The percentage of households with institutional credit increases for households holding higher value of assets. Moreover, the percentage of households with institutional credit across all asset-holding classes is higher in rural areas compared to urban areas. The same trends were seen in 2013.

One potential reason could be the relative lack of collateralizable assets among low-income and urban households. The report finds that the percentage of households who own a land in the lowest asset-holding class is approximately 35 percent for rural households, and less than 1 percent for urban households. Additionally, while more than 90 percent of rural households own a land in other asset-class groups, less than 20 percent and approximately 55 percent of urban households in the third and fourth asset-holding class, respectively, own a land.

The difficulties with lending to the poor due to lack of collateral has also been highlighted as an important constraint by Nobel laureates Abhijit Banerjee and Esther Duflo in their book Poor Economics. With microcredit constituting only 5 percent of total household debt, there remains a scope for product and process innovation in facilitating access to unsecured credit. Interestingly, the percentage of households with non-institutional credit remains roughly in the same range for all asset-class groups, suggesting that lack of collateral may not be a binding constraint for non-institutional credit.

Non-Institutional Debt And Credit Gaps

A sizeable proportion of non-institutional debt mainly comprising professional moneylenders, family, and friends provide interest free loans. The AIDIS, 2019 report finds that while the interest rate for a majority of non-institutional loan ranges between 20-25 percent, one in every five informal loans in rural areas, and one in every three informal loans in urban areas, are interest-free.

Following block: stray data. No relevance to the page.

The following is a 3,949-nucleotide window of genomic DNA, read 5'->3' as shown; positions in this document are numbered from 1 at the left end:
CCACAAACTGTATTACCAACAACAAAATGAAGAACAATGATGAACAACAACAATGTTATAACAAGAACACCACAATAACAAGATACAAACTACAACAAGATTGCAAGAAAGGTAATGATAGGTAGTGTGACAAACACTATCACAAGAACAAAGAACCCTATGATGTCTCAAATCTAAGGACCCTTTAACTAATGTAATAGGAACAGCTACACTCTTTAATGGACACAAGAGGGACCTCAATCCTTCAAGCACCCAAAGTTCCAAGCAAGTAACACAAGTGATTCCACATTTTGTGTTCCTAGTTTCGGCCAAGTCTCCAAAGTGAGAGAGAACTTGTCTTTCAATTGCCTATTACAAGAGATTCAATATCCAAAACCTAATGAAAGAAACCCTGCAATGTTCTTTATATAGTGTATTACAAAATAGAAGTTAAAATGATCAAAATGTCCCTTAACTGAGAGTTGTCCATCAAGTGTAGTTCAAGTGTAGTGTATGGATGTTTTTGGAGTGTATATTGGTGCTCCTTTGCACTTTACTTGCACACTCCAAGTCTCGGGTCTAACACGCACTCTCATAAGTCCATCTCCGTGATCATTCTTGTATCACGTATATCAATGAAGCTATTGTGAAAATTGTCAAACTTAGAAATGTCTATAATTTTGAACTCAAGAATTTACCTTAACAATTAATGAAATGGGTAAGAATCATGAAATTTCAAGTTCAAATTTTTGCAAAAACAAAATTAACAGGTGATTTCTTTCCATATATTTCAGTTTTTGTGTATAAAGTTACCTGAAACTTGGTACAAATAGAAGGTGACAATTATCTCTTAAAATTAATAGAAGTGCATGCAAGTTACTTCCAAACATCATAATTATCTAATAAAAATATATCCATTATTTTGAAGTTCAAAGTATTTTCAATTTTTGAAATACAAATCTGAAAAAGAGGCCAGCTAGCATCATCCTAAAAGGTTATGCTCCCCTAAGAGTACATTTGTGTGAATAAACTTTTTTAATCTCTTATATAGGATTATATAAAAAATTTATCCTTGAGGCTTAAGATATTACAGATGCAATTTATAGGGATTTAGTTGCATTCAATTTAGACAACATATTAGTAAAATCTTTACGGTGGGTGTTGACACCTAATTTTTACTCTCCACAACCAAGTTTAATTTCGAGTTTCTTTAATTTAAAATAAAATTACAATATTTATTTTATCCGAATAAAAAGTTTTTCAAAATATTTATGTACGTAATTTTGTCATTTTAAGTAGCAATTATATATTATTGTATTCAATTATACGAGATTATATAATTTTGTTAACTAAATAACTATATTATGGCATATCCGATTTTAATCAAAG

The report also finds that informal debt is primarily used for financing regular household expenditure (~30 percent), and out-of-pocket medical expenditure (~10 percent), both in rural and urban areas. Close to 20 percent of informal debt is also used for financing housing improvement expenditures, 22 percent for financing farm enterprises in rural areas, and 13 percent for financing non-farm enterprises in urban areas.

These findings indicate that informal sources of finance are able to offer flexible and customised access to credit in contrast to formal sources of credit. Not only is the need for collateral not binding, the terms and conditions too are suitable enough to cater to a variety of needs.

Two areas where there seems to be a glaring product gap is the availability of formal credit to fund emergency medical expenses as well as enterprise financing, most of which are household-based micro-enterprises.

(With inputs from Rakshith S Ponnathpur)

Misha Sharma is Practice Head-Household Finance, Dvara Research.

Views are personal and do not represent the stand of this publication.
Misha Sharma is Practice Head-Household Finance, Dvara Research.
first published: Oct 7, 2021 04:06 pm